CHICAGO - A 13-year-old boy has been hit with a felony charge in connection with a carjacking in November when he allegedly stole a vehicle at gunpoint from a man in Kenwood on the South Side, police said Thursday.
The teen, whose name was not released because he is a juvenile, was arrested Wednesday morning by Chicago Police Department’s Vehicular Hijacking Task Force and charged with one felony count of aggravated vehicular hijacking with a firearm, police said.
Investigators were able to link the teen to a carjacking on Nov. 21, 2020, when he "took a vehicle by force" from a 33-year-old man in the 4700 block of South Woodlawn Avenue, police said.
Police Superintendent David Brown said the boy had turned 13 years old "the day before he put a gun to the victim's head."
He is due to appear in juvenile court on Thursday.
The arrest comes just weeks after CPD announced the creation of the task force that consists of 40 police officers and four sergeants assigned to work across the force's five detective bureaus, the department said.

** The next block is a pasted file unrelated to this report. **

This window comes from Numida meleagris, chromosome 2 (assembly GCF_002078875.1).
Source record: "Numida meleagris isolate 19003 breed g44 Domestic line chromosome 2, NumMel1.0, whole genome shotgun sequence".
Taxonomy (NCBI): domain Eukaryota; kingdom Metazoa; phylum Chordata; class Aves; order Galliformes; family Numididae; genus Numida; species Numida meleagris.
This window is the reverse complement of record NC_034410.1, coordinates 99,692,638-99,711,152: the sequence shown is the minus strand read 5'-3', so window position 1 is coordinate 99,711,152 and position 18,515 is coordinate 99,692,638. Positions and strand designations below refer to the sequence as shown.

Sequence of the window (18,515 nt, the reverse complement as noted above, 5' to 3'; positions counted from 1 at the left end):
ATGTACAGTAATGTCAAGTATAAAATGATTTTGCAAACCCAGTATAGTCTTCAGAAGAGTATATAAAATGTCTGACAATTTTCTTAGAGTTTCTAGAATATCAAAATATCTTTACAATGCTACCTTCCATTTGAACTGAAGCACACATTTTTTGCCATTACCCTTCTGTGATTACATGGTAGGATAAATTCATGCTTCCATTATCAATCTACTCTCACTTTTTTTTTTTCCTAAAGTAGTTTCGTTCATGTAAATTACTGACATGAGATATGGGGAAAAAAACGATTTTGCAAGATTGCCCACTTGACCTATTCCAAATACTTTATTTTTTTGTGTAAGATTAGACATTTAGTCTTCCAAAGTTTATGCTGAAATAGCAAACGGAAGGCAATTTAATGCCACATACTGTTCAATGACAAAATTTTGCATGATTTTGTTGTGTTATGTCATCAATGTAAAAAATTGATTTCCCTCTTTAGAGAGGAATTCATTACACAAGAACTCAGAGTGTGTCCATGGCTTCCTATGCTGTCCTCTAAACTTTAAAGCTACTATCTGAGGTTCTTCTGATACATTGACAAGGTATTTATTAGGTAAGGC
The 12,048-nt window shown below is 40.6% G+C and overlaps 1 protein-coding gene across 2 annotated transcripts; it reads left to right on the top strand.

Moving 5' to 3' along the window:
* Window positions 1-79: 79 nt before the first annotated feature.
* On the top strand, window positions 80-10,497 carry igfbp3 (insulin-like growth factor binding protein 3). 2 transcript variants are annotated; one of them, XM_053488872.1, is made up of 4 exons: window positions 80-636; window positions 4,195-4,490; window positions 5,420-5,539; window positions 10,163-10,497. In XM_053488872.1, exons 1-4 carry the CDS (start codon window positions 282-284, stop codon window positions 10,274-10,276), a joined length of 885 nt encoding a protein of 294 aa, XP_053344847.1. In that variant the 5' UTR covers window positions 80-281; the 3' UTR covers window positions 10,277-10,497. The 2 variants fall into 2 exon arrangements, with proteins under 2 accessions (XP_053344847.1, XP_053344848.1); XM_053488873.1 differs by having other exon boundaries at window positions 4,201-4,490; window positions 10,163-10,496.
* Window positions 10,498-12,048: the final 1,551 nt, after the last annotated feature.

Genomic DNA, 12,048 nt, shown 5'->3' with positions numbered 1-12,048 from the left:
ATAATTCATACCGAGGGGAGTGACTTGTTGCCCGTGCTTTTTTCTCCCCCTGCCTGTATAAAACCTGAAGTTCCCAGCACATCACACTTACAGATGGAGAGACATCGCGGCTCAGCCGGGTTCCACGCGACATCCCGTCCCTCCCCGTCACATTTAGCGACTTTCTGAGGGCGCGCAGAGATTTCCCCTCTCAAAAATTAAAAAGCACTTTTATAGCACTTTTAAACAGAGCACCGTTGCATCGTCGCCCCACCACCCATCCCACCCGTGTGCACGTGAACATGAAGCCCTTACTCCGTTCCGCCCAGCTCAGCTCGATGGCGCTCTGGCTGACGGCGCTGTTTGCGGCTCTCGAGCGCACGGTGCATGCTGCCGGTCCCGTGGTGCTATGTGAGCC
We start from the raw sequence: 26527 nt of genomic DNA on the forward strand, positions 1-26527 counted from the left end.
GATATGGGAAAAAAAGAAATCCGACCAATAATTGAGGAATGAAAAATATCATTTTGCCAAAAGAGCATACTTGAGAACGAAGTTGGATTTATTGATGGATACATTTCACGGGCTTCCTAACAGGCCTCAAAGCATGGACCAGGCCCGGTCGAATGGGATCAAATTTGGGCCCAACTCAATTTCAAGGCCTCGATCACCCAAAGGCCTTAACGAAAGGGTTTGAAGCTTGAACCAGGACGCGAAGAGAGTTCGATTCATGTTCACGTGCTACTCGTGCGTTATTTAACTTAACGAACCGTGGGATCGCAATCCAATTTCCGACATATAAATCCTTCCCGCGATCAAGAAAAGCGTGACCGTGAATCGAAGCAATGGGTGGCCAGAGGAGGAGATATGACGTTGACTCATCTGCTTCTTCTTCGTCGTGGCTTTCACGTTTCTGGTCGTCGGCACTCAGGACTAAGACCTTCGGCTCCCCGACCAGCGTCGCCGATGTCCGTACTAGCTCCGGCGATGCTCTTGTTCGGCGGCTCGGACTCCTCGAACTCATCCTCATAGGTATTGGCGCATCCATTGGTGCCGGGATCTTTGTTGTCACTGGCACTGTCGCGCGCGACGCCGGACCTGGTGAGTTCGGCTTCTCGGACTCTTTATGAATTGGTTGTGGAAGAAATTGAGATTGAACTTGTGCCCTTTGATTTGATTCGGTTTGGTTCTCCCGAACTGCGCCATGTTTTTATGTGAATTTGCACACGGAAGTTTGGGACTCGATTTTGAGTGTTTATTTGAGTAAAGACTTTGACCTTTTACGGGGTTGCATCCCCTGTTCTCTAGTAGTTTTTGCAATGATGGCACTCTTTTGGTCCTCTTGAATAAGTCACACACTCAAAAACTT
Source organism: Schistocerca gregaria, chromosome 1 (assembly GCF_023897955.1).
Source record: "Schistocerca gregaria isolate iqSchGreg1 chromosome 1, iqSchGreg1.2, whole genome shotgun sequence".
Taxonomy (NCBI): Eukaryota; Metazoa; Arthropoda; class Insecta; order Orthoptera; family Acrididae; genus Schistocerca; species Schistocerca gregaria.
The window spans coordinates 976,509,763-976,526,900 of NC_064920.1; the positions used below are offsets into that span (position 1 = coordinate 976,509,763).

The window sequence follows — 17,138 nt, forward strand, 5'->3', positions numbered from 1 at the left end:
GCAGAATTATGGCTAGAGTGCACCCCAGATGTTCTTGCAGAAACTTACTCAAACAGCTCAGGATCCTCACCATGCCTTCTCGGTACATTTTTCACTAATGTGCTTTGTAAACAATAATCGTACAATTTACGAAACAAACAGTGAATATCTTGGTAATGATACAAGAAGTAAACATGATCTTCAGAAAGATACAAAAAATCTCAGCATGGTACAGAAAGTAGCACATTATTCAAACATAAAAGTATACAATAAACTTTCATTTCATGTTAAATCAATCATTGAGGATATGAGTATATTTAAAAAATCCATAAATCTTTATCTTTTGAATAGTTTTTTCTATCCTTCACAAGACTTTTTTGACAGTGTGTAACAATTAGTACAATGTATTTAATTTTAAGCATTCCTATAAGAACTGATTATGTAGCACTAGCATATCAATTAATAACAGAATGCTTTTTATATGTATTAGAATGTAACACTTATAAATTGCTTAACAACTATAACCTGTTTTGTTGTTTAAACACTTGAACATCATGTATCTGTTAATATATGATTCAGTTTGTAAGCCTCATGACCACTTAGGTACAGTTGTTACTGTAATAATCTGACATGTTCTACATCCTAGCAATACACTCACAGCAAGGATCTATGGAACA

Carjackings rose approximately 135% in 2020 compared to the previous year. Chicago saw over 180% more carjackings in January than during the same month last year. CPD recorded 218 carjackings this past January -- a staggering spike from the 77 reported during the same time last year, authorities previously told Fox News.
Officials said CPD arrest data show carjackers are most often between the ages of 15 and 20, but arrest records show they are sometimes even younger.
"We’re having 12-year-olds commit these acts now," Chief of Detectives Brendan Deenihan said during a Jan. 21 news conference on the topic. "And we gotta do something together as a city to stop these actions."
The police department’s carjacking task force extends beyond just manpower to include public programs and collaboration with community groups and local, state and federal partners.
"This idea of our officers confronting a 13- and 12-year-old with a gun and the most unthinkable tragedy happens is one of our concerns, but our primary concern, I want to make this clear, is for the victim," Brown said. "And so these consequences, whether you’re young or old, have to be significant in order to discourage this behavior."